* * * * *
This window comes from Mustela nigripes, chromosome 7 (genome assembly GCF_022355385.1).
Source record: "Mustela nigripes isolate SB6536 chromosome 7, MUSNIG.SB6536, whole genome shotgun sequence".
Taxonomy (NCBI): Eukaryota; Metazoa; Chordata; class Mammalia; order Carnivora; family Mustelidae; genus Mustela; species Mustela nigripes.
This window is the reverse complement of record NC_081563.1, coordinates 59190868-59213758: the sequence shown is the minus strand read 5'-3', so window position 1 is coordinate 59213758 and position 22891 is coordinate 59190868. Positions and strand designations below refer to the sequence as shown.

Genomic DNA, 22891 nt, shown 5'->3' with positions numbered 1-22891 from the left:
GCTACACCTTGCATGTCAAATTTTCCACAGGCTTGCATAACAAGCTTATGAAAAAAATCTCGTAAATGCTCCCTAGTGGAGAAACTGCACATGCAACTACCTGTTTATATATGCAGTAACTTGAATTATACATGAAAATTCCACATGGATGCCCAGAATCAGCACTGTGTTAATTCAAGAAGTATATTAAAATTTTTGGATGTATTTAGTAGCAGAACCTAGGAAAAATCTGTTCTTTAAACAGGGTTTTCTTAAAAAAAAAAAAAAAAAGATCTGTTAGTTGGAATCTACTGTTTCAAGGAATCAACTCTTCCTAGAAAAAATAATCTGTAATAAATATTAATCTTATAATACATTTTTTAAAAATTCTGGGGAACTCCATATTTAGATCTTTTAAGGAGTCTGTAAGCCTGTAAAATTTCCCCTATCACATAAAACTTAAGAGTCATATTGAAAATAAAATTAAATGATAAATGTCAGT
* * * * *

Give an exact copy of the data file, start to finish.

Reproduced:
This window comes from Mustela nigripes, chromosome 7 (genome assembly GCF_022355385.1).
Source record: "Mustela nigripes isolate SB6536 chromosome 7, MUSNIG.SB6536, whole genome shotgun sequence".
Taxonomy (NCBI): Eukaryota; Metazoa; Chordata; class Mammalia; order Carnivora; family Mustelidae; genus Mustela; species Mustela nigripes.
This window is the reverse complement of record NC_081563.1, coordinates 59190868-59213758: the sequence shown is the minus strand read 5'-3', so window position 1 is coordinate 59213758 and position 22891 is coordinate 59190868. Positions and strand designations below refer to the sequence as shown.

Genomic DNA, 22891 nt, shown 5'->3' with positions numbered 1-22891 from the left:
GCTACACCTTGCATGTCAAATTTTCCACAGGCTTGCATAACAAGCTTATGAAAAAAATCTCGTAAATGCTCCCTAGTGGAGAAACTGCACATGCAACTACCTGTTTATATATGCAGTAACTTGAATTATACATGAAAATTCCACATGGATGCCCAGAATCAGCACTGTGTTAATTCAAGAAGTATATTAAAATTTTTGGATGTATTTAGTAGCAGAACCTAGGAAAAATCTGTTCTTTAAACAGGGTTTTCTTAAAAAAAAAAAAAAAAAGATCTGTTAGTTGGAATCTACTGTTTCAAGGAATCAACTCTTCCTAGAAAAAATAATCTGTAATAAATATTAATCTTATAATACATTTTTTAAAAATTCTGGGGAACTCCATATTTAGATCTTTTAAGGAGTCTGTAAGCCTGTAAAATTTCCCCTATCACATAAAACTTAAGAGTCATATTGAAAATAAAATTAAATGATAAATGTCAGT